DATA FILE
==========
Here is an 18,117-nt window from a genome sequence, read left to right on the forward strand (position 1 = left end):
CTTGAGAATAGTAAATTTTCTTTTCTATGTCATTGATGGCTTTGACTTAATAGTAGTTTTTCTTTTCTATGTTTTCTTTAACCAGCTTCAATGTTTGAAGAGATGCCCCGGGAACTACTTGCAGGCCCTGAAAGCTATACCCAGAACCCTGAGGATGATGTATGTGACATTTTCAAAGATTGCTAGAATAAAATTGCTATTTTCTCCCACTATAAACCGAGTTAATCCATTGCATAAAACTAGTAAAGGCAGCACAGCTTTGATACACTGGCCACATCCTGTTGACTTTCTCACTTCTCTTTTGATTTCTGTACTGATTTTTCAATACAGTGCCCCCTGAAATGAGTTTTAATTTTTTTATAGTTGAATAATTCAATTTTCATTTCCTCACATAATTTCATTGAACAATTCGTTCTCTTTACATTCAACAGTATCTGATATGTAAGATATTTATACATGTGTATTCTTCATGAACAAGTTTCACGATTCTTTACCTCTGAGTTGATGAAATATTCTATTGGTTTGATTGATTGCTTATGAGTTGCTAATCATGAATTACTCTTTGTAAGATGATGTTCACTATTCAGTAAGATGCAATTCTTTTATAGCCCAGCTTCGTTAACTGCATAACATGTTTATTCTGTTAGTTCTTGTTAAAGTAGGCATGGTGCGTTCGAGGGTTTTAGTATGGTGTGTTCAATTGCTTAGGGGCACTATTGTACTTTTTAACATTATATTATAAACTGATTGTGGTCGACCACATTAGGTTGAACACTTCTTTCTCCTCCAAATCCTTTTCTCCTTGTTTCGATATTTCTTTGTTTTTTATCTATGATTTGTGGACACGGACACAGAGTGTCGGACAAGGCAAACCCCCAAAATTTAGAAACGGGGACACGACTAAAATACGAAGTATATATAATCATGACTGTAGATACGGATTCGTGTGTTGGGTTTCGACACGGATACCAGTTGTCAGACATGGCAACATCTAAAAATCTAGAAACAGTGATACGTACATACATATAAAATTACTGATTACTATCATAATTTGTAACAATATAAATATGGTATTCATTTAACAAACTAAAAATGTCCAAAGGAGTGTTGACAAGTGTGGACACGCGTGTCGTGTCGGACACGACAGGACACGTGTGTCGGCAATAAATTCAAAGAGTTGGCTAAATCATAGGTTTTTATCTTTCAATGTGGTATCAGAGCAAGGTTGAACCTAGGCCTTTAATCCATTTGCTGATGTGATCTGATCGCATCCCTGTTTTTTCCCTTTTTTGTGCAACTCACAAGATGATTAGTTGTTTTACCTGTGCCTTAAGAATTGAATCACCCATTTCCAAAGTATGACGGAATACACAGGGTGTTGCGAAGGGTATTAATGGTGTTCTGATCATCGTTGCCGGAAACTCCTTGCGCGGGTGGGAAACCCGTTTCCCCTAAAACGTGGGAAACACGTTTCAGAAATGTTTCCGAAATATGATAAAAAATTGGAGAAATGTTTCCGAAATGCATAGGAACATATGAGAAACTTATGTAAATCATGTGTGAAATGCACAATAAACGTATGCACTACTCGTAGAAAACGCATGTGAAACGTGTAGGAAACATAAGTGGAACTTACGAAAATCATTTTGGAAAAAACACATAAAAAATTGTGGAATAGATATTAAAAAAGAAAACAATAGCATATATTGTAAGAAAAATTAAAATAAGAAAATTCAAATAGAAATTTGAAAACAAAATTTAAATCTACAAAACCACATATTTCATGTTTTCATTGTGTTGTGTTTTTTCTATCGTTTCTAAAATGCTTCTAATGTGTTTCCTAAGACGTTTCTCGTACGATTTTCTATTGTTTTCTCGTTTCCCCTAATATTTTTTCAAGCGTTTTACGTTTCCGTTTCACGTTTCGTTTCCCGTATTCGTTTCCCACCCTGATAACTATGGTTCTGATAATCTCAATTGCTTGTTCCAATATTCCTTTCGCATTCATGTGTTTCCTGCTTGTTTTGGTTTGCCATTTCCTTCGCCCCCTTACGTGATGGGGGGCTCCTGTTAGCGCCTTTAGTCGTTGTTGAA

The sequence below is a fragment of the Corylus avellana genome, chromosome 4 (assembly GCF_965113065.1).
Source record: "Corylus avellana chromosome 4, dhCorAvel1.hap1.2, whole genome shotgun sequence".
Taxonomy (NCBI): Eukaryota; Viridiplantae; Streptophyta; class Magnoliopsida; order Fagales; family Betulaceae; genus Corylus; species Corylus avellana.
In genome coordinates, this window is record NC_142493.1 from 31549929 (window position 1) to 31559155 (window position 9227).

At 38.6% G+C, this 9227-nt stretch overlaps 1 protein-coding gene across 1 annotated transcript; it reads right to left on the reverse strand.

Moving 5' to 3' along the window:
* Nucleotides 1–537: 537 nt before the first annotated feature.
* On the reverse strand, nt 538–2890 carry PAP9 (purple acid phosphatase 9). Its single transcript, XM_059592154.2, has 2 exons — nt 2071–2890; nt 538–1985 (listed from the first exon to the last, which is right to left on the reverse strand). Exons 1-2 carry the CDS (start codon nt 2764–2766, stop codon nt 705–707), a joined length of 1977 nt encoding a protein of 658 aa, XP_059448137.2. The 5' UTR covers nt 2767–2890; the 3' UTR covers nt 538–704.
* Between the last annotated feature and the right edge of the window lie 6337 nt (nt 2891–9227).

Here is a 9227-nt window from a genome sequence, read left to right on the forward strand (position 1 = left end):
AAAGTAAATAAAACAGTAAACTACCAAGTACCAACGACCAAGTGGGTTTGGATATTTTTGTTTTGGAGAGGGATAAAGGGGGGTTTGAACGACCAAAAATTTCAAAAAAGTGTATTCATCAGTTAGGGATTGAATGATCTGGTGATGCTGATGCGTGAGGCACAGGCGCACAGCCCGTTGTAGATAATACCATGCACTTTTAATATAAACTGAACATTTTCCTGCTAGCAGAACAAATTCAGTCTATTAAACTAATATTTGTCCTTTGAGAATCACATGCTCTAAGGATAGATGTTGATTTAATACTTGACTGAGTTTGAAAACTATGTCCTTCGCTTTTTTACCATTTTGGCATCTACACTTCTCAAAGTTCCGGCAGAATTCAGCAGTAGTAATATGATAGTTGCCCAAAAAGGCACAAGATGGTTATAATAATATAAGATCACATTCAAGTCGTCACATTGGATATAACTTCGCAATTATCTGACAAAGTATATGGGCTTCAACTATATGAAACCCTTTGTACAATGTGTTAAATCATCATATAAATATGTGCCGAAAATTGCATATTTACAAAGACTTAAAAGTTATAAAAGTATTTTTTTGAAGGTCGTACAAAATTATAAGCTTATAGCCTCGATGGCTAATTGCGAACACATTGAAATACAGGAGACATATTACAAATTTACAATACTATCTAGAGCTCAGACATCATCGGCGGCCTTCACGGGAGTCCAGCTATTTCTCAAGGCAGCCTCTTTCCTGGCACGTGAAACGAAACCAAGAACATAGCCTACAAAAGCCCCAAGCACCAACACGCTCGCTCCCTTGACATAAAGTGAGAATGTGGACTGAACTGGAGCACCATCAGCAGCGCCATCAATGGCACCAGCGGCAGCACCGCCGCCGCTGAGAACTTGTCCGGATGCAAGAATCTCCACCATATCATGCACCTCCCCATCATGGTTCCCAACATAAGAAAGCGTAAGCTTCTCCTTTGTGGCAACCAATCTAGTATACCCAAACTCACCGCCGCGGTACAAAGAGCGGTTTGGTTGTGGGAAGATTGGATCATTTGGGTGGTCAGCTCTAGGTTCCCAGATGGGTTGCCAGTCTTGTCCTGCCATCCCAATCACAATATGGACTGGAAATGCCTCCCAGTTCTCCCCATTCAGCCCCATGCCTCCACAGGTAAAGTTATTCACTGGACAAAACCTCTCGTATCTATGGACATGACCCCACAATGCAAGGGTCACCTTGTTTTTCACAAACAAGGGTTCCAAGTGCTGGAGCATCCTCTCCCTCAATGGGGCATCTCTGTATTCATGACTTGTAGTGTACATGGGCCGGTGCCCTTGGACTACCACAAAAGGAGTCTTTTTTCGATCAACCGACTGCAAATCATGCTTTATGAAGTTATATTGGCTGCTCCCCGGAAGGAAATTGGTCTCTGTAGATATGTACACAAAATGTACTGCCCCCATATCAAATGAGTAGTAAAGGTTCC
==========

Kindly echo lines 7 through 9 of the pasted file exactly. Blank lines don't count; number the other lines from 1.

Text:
At 38.6% G+C, this 9227-nt stretch overlaps 1 protein-coding gene across 1 annotated transcript; it reads right to left on the reverse strand.

Moving 5' to 3' along the window:
* Nucleotides 1–537: 537 nt before the first annotated feature.